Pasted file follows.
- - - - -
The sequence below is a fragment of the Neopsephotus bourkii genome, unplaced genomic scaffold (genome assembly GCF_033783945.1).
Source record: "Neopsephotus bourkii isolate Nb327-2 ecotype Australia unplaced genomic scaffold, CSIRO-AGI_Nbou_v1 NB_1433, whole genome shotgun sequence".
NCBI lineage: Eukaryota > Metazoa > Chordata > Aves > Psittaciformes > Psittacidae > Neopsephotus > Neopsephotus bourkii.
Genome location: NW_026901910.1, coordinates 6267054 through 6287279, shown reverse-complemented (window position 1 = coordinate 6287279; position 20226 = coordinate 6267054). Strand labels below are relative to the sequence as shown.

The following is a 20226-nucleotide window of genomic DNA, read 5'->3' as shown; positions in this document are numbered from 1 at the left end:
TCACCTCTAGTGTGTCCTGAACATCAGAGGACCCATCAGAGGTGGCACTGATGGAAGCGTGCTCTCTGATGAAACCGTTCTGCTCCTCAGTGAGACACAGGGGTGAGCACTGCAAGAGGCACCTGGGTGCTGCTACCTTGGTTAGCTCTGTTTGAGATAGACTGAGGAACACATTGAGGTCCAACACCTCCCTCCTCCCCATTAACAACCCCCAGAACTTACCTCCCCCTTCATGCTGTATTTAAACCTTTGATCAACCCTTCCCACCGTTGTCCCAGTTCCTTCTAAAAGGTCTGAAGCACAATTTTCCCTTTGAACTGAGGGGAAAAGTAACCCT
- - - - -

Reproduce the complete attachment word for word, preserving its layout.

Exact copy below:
The sequence below is a fragment of the Neopsephotus bourkii genome, unplaced genomic scaffold (genome assembly GCF_033783945.1).
Source record: "Neopsephotus bourkii isolate Nb327-2 ecotype Australia unplaced genomic scaffold, CSIRO-AGI_Nbou_v1 NB_1433, whole genome shotgun sequence".
NCBI lineage: Eukaryota > Metazoa > Chordata > Aves > Psittaciformes > Psittacidae > Neopsephotus > Neopsephotus bourkii.
Genome location: NW_026901910.1, coordinates 6267054 through 6287279, shown reverse-complemented (window position 1 = coordinate 6287279; position 20226 = coordinate 6267054). Strand labels below are relative to the sequence as shown.

The following is a 20226-nucleotide window of genomic DNA, read 5'->3' as shown; positions in this document are numbered from 1 at the left end:
TCACCTCTAGTGTGTCCTGAACATCAGAGGACCCATCAGAGGTGGCACTGATGGAAGCGTGCTCTCTGATGAAACCGTTCTGCTCCTCAGTGAGACACAGGGGTGAGCACTGCAAGAGGCACCTGGGTGCTGCTACCTTGGTTAGCTCTGTTTGAGATAGACTGAGGAACACATTGAGGTCCAACACCTCCCTCCTCCCCATTAACAACCCCCAGAACTTACCTCCCCCTTCATGCTGTATTTAAACCTTTGATCAACCCTTCCCACCGTTGTCCCAGTTCCTTCTAAAAGGTCTGAAGCACAATTTTCCCTTTGAACTGAGGGGAAAAGTAACCCT